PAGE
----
Volume 62 Number 49 
      Produced: Mon, 23 Mar 15 09:39:27 -0400

Subjects Discussed In This Issue:

Beit Yosef 
    [Joel Rich]
    [Joel Rich]
    [Joel Rich]
Nutrition among US Chareidi girls 
    [Leah S. R. Gordon]
Question for parents of Parsha Pinchas bar/bat mitzva kids 
    [David Ziants]
Seating on planes (2)
    [Martin Stern  Carl Singer]
Sex Ed for Chareidi Girls/Women 
    [Martin Stern]
The Amaleki resurgence 
    [Martin Stern]
Yuhara (halachic presumptuousness?)  
    [Joel Rich]


From: Joel Rich <JRich@...>
Date: Thu, Feb 19,2015 at 06:01 AM
Subject: Beit Yosef

The Beit Yosef in his introduction provides his algorithm for arriving at psak.
The first step is to look at Rambam, Rif and Rosh and go by the majority.  He
then states what to do in cases where one of the 3 has no opinion etc.   I was
wondering if anyone has ever done a study of all or a subset of the Beit Yosef's
rulings to see what percentage of the rulings support the claimed algorithm.   I
have a specific example in mind where all 3 of the amudim omit a particular
requirement/ruling and yet the Beit Yosef follows the Tur who does quote/require
 the ruling.

As a follow up issue: If you always reach a conclusion on an issue based on a
vote of 3 authorities (assuming the only choices are permitted or forbidden), if
you then codify the results without the reasoning and then try to produce a
function to project results in other cases, won't this data set of results yield
a function which is likely to project results in some other cases which differs
from what the 2-out-of-3-authorities'-algorithm of Psak would have resulted in
and which does not have a consistent theoretical basis?

Joel Rich


From: Joel Rich <JRich@...>
Date: Mon, Mar 16,2015 at 10:01 AM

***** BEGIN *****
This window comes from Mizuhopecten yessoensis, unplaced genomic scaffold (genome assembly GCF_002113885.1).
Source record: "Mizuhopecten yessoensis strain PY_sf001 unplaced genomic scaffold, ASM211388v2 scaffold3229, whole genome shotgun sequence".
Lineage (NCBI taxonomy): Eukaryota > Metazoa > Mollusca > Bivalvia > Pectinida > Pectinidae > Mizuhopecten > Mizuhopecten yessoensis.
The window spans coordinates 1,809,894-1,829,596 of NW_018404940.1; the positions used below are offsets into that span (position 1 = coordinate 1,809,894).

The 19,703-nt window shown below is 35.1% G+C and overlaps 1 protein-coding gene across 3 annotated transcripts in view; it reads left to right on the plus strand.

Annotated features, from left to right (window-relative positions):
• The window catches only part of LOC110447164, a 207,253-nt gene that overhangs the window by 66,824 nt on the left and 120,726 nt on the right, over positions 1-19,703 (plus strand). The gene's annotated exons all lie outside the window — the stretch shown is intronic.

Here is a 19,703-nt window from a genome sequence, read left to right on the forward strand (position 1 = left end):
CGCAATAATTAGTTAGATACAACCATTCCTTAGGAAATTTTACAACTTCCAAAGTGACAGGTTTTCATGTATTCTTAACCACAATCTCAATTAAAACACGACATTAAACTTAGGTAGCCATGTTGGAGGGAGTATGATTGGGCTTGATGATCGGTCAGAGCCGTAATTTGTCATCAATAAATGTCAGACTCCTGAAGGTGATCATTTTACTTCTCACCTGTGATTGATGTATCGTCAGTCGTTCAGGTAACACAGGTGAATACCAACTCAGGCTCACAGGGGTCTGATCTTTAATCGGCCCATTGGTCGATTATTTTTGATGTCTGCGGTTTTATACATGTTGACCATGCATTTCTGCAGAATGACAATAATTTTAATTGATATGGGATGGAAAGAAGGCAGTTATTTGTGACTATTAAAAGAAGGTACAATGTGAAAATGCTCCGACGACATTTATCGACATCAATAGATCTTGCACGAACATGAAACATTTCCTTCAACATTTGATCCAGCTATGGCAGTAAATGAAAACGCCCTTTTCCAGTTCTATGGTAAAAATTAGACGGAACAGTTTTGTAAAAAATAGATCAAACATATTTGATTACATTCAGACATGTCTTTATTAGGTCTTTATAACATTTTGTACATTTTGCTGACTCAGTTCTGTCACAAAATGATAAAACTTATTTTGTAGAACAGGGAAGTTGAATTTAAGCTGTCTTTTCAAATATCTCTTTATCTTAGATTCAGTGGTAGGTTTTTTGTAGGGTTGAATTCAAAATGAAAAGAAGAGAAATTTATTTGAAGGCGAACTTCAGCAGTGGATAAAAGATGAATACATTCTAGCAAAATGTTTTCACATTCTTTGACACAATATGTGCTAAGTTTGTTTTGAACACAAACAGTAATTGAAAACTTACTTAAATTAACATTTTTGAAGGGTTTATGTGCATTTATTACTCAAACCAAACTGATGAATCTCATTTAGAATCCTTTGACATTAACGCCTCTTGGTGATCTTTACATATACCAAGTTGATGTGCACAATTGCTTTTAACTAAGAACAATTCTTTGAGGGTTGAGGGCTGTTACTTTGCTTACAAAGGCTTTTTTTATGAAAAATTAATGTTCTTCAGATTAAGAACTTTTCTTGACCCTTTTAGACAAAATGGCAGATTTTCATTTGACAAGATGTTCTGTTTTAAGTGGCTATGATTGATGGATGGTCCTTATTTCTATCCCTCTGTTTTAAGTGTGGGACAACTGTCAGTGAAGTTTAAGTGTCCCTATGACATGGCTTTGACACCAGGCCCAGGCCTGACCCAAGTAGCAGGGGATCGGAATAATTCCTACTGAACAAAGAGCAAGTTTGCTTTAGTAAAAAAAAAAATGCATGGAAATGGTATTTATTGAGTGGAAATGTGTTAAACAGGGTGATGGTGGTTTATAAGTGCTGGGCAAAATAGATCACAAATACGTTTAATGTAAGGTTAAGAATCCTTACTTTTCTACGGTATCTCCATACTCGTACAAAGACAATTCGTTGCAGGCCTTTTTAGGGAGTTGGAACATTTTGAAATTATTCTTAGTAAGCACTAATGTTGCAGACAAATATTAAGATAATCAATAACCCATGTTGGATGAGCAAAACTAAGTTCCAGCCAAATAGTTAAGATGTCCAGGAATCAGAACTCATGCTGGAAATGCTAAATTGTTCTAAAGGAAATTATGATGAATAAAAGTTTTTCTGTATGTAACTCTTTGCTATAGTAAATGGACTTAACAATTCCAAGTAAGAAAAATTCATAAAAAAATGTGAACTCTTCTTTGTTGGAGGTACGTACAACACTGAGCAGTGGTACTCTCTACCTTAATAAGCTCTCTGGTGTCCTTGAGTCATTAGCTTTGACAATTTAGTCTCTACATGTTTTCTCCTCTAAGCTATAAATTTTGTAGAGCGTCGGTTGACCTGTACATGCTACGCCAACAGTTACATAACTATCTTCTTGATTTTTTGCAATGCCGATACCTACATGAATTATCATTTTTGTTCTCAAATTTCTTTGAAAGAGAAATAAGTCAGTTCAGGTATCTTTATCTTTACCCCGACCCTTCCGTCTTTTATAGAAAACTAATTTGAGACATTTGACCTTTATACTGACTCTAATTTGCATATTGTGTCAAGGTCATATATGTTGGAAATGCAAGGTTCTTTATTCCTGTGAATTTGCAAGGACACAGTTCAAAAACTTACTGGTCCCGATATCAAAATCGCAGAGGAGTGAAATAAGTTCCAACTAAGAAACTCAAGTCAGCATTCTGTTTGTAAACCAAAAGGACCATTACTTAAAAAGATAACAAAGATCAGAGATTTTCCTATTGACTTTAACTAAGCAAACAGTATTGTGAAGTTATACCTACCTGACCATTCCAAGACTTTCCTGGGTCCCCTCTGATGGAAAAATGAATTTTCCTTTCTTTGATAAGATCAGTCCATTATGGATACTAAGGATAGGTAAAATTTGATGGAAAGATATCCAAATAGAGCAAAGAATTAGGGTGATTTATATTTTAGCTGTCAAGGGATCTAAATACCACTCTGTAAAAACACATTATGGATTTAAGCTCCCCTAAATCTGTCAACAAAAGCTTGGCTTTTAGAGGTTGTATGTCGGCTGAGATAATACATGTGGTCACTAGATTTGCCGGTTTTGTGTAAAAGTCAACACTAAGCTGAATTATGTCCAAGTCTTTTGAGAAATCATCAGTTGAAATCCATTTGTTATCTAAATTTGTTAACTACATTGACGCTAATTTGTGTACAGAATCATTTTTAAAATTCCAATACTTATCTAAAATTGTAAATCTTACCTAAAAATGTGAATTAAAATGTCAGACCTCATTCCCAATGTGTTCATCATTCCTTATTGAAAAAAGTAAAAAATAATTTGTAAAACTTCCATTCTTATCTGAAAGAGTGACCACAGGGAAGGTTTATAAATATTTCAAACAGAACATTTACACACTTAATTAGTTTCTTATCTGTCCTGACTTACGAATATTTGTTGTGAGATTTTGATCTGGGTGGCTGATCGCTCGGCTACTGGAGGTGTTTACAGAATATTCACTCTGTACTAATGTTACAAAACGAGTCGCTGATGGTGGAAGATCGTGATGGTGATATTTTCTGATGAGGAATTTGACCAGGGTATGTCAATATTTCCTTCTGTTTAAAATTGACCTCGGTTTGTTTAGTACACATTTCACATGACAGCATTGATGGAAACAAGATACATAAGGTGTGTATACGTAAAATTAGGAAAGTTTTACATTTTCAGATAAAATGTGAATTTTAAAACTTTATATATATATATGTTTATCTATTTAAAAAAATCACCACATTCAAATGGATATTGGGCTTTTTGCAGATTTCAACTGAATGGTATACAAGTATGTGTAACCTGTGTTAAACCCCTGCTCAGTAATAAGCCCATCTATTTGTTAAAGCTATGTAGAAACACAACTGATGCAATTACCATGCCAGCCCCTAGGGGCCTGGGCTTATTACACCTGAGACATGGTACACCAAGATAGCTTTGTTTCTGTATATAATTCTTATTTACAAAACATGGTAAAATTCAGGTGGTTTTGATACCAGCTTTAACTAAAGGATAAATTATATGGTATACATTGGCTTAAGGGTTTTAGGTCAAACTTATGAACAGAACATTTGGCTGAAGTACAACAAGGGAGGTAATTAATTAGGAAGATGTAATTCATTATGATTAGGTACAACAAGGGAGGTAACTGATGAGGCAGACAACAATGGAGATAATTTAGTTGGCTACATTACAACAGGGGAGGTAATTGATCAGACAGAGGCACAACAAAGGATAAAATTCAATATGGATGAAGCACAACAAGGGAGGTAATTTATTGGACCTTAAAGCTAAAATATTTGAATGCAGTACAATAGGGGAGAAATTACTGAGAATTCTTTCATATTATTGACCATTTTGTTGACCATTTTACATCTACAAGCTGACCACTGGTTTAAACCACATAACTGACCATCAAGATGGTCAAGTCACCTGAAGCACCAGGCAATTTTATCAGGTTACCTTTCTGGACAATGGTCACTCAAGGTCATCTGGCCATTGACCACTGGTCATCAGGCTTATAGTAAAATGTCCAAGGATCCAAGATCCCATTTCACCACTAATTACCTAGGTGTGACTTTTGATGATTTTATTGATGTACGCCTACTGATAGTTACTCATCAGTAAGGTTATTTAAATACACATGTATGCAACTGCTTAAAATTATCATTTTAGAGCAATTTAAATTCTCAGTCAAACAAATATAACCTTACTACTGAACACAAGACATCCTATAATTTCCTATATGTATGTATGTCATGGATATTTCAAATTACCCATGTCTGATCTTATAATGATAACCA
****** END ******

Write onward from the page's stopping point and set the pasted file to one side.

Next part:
Subject: Haftarah/Yahrtzeit

As best I can tell, the source for saying haftarah the Shabbat before a
yahrtzeit is the Zohar in Acharei mot (77a) which refers to a "yanukah" (tinok -
young child) saying a haftarah. Given the "lower" level of the maftir aliya - we
let a child below bar mitzvah age have it in circumstances - doesn't it seem odd
to make it the perceived priority? Or am I missing something?

Joel RIch


From: Joel Rich <JRich@...>
Date: Mon, Mar 23,2015 at 07:01 AM
Subject: Minhag?

I recently received correspondence responding to a question concerning "when did
minhag become a family rather than a geographical community centered concept?"
The claim was made that some 20th century poskim, recognizing the facts on the
ground (mass diverse communal dislocations) in essence established a new
paradigm. It is unclear to me whether the claim is that this was a conscious
process or not.

I think R'Asher Weiss, from time to time, consciously uses a similar approach to
halacha in changing circumstances, there are others I'm not so sure about. Any
thoughts appreciated, especially on the topic of what specific historical
halachic process/source supports such a conscious approach to a paradigm change.

Joel Rich


From: Leah S. R. Gordon <leah@...>
Date: Tue, Mar 3,2015 at 09:01 AM
Subject: Nutrition among US Chareidi girls

I had a concerning conversation yesterday with a friend of mine who teaches in a
Chareidi girls' elementary school in the USA.

Apparently, they have been seeing more kids breaking bones after relatively
minor falls.  My friend told me her hypothesis:

1. With the high price and relatively low quality of chalav yisroel dairy
products, families might be choosing more fleishig meals (some are less pricey
for large families, particularly factory-farmed kosher).

2. Leafy greens, which can also provide Calcium, are restricted or avoided due
to bug fears.

3. Some of these girls are discouraged from, or overscheduled so they can't
participate in, load-bearing exercise like jumping rope, especially in the
sunshine for Vitamin D (which may not be added to c"y milk in all cases, even if
the girls do have the milk).

I find this pattern alarming regardless of its cause, and it is a quite